Eisenberg's book The Ecology of
Eden -- an inquiry into humankind's role in nature, real and imagined
-- will be published by Knopf in May 1998. His first book, The
Recording Angel, a study of recorded music as an art, published by
McGraw-Hill and Penguin, has been translated into French, German, and
Italian. His writings on nature, culture, and technology have appeared in The
Atlantic, The New Republic, The Village Voice, Coevolution Quarterly,
and other periodicals. Eisenberg has been a music columnist for The
Nation, a cantor for synagogues in New York and Massachusetts, and a
gardener for the New York City parks department. Born and raised in New
York City and its periphery, he studied philosophy and classics at Harvard
and Princeton and biology at the University of Massachusetts at Amherst.
Abstract of paper given at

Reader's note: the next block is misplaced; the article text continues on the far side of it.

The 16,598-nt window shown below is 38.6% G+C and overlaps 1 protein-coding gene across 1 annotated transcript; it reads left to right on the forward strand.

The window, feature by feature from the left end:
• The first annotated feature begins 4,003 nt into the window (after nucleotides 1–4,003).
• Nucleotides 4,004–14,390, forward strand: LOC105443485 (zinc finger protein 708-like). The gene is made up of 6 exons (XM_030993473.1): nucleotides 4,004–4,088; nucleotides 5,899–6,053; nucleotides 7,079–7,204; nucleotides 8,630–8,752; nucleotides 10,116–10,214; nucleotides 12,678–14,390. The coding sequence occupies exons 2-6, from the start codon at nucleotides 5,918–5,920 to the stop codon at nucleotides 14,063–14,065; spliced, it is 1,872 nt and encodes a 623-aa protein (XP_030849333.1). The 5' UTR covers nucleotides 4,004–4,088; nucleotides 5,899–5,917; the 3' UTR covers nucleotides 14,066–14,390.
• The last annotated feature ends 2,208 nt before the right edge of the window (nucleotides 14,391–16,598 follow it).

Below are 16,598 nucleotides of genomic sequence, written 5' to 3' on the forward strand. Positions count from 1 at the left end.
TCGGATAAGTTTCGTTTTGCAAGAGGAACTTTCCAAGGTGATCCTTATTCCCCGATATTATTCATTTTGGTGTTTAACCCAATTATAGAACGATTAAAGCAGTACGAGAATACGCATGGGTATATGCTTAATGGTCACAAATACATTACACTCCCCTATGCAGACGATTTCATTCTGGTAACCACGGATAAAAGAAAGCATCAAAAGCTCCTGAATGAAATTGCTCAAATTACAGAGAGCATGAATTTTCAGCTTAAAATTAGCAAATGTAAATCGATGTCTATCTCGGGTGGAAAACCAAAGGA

Judaism and Ecology conference:
Two ways of looking at the world arose in the ancient Near East and are with us yet. For one, the heart of the world is wilderness. For the other, the world revolves around the city, the work of human hands. These two worldview belonged to two kinds of civilization (each with its characteristic kind of farming): those of the hilly uplands and those of the great river valleys. The first kind is typified by the Canaanites and Israelites, the second by Mesopotamians. The myth of the World Mountain is shown to have a basis in ecological fact: wilderness as the source of life. Eden is here identified with the wild World Mountain or Mountain of God, from which humans are necessarily exiled. As soon as we become fully human, we begin to destroy Eden and so expel ourselves.